information asymmetry

(redirected from Information asymmetries)

Information asymmetry

Condition that information is known to some, but not all, participants.

information asymmetry

see ASYMMETRY OF INFORMATION.
References in periodicals archive ?
'Accumulated digital data can complement the limited data disclosed by SMEs and reduce the cost of information asymmetries,' Yoshino said.
For lenders, the system helps in reducing information asymmetries by making a borrower's credit history available to potential creditors and is, therefore, allowing lenders to accurately evaluate risks and improve portfolio quality in the form of a lower cost of capital for good borrowers.
Online platforms can foster insurance market transparency and reduce both transaction costs and information asymmetries, factors typically associated with increased competition and societal welfare.
Overseas Supplier may not be able to sell in the US market without Acme due to information asymmetries or "the lemons problem." George Akerlof explained that information asymmetries often characterize market exchanges because a potential buyer knows less about the product than the product's seller.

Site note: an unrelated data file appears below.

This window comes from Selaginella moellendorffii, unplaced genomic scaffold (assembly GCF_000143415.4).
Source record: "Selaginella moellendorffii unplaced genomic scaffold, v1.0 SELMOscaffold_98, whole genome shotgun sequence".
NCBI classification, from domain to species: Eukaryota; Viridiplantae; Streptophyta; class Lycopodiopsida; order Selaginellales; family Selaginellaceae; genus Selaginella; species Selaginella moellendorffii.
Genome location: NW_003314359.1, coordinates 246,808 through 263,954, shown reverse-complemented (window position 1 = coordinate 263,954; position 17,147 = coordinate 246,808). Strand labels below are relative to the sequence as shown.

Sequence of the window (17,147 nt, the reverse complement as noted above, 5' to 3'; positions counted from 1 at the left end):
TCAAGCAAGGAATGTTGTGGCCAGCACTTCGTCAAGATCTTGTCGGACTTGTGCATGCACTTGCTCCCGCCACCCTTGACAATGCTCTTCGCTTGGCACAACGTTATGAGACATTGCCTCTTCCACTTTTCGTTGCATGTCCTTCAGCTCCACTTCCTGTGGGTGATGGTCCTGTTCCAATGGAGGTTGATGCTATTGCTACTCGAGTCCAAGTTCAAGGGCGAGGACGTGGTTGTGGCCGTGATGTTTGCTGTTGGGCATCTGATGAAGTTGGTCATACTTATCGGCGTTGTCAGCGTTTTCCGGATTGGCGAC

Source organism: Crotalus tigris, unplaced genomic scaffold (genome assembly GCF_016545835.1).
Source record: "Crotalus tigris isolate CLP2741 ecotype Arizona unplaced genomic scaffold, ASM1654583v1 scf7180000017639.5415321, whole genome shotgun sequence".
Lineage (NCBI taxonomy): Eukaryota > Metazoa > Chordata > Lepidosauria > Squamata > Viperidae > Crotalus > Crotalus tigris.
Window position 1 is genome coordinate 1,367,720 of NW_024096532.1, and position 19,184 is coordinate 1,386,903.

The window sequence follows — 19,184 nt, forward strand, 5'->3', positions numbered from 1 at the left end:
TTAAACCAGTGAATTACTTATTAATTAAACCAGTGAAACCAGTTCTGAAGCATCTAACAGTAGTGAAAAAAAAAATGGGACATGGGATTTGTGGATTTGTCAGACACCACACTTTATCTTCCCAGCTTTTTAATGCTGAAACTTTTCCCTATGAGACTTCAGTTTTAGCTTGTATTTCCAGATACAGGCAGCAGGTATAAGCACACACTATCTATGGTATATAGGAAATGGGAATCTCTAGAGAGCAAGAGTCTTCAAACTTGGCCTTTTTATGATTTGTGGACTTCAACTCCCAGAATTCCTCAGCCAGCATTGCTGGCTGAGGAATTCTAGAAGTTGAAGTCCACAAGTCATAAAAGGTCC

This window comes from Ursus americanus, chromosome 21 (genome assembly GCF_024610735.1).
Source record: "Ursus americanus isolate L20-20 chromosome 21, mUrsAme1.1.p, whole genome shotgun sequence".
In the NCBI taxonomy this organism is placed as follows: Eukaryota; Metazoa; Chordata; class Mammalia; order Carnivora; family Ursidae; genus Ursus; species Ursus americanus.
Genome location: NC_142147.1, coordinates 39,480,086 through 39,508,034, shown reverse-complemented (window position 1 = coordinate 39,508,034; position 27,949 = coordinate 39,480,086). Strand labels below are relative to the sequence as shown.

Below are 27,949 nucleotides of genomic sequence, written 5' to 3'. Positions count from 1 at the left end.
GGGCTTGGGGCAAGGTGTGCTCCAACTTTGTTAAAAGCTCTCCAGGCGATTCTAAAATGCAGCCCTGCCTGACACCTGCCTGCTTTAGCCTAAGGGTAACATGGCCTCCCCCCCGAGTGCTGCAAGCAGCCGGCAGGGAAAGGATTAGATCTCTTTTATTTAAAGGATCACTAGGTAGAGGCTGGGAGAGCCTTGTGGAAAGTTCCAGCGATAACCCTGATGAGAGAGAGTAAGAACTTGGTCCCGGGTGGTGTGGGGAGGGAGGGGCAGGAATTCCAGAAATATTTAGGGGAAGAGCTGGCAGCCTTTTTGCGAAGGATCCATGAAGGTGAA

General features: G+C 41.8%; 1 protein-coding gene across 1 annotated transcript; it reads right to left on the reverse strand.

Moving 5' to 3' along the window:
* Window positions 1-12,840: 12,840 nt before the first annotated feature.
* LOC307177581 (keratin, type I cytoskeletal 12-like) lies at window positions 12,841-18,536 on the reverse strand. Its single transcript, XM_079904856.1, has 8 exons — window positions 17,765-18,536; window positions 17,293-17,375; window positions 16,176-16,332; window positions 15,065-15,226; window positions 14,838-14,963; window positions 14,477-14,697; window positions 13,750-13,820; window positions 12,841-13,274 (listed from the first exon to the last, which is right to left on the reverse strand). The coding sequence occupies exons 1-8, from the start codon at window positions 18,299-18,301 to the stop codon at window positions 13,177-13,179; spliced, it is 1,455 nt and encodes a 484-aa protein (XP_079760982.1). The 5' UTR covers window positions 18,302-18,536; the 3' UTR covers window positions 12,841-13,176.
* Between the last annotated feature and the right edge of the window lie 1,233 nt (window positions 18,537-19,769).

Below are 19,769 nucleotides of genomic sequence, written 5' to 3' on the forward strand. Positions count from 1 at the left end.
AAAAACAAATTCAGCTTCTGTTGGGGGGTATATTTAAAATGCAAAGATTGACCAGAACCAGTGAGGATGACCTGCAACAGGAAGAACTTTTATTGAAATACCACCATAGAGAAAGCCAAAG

For instance, the assumption that political markets are perfectly competitive would imply that the poor classes of society should get more public goods and efficient redistribution as they are in majority in most of the cases but information asymmetries between the patrons and clients explain that this does not happen normally (Rolls, 2008).
The first step in the move will aim to reduce employee information asymmetries during job transitions.
Information asymmetries refer to the fact that information does not flow smoothly in the real world.
At the time that a firm initially contemplates such an offering, unusually large information asymmetries exist between its insiders and potential investors.
Moreover, due to their know-how, they are usually more efficient in selecting the loans with the lowest default rates because they are better able to monitor borrowers and mitigate information asymmetries. The problem is that institutional investors crowd out retail investors by winning the best loans (LIN & SIAS, 2015).
Second, reducing information asymmetries benefits not just the borrower but also the syndicate in that this allows them to effectively sell all or a portion of these loans in the secondary market at attractive prices.

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